Members of Doctors for the Environment Australia (DEA) are disappointed their country has been ranked 55 in the recent release of the Germanwatch Climate Change Performance Index (CCPI).
While Australia has improved three places from last year, it still ranks well behind other developed nations.
DEA spokesman Dr John Iser said the improvement was due to its strengthened Nationally Determined Contribution (NDC) but the emissions target of 43 per cent below the 2005 level by 2030 was still well below what would be required to stay within its carbon budget and to achieve net-zero by 2050.
Positive changes to climate foreign policy and electric vehicle uptake have helped contribute to the higher ranking.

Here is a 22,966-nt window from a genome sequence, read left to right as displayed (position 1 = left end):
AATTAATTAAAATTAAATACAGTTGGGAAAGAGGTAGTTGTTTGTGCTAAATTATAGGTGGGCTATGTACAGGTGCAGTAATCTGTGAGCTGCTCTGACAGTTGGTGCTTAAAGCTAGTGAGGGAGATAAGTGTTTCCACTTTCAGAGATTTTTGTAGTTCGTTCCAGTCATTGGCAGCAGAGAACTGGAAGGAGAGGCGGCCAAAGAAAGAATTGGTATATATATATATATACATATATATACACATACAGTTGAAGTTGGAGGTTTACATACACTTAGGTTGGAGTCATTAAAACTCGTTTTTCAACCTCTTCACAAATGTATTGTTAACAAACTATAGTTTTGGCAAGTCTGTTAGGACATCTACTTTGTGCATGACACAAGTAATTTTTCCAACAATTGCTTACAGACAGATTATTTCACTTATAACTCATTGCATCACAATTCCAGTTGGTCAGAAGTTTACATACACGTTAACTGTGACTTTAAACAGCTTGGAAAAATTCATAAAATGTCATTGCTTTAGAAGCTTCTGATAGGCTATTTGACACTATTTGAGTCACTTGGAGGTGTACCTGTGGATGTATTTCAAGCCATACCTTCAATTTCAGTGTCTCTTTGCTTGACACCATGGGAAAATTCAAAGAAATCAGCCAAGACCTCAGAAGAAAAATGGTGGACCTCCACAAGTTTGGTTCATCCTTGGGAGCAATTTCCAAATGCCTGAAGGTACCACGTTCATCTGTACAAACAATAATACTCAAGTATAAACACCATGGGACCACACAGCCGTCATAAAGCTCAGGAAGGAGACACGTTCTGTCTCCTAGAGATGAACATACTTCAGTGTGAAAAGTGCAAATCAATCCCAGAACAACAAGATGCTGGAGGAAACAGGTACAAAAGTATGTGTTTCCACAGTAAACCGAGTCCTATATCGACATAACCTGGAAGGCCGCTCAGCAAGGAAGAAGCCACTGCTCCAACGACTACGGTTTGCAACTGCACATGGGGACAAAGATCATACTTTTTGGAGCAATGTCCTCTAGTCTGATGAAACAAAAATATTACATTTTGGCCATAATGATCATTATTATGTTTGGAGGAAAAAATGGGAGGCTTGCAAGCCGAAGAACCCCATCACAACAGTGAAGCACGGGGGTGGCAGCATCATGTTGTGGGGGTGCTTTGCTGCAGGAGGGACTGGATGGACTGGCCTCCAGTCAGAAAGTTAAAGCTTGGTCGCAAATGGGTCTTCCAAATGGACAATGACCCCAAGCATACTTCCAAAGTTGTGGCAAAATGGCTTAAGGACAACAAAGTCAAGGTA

While the assessment was done when Labor had been in power for only four months, it does not account for more favourable policies announced since, such as joining the Global Methane Pledge.
Dr Iser said Australia still failed massively with its reliance on fossil-fuel mining.
“As yet there are no policies to phase out subsidies and exports of coal and gas which are still among the highest in the world,” Dr Iser said.
As a national assessment, the CCPI judges Australia a little unfairly as much of its progress has been gained by state policies.
The states have pressed on with renewable energy and battery storage to enable Australia to achieve the highest uptake of solar conversion to electricity per capita in the world.
This gain must now be supplemented by national policies to offer more incentives for electric vehicle car imports, strengthen building efficiency standards and curb emissions by industry and agriculture.
“There is still much to be done,” he said.
For more information please contact Dr John Iser on 0428 599 025.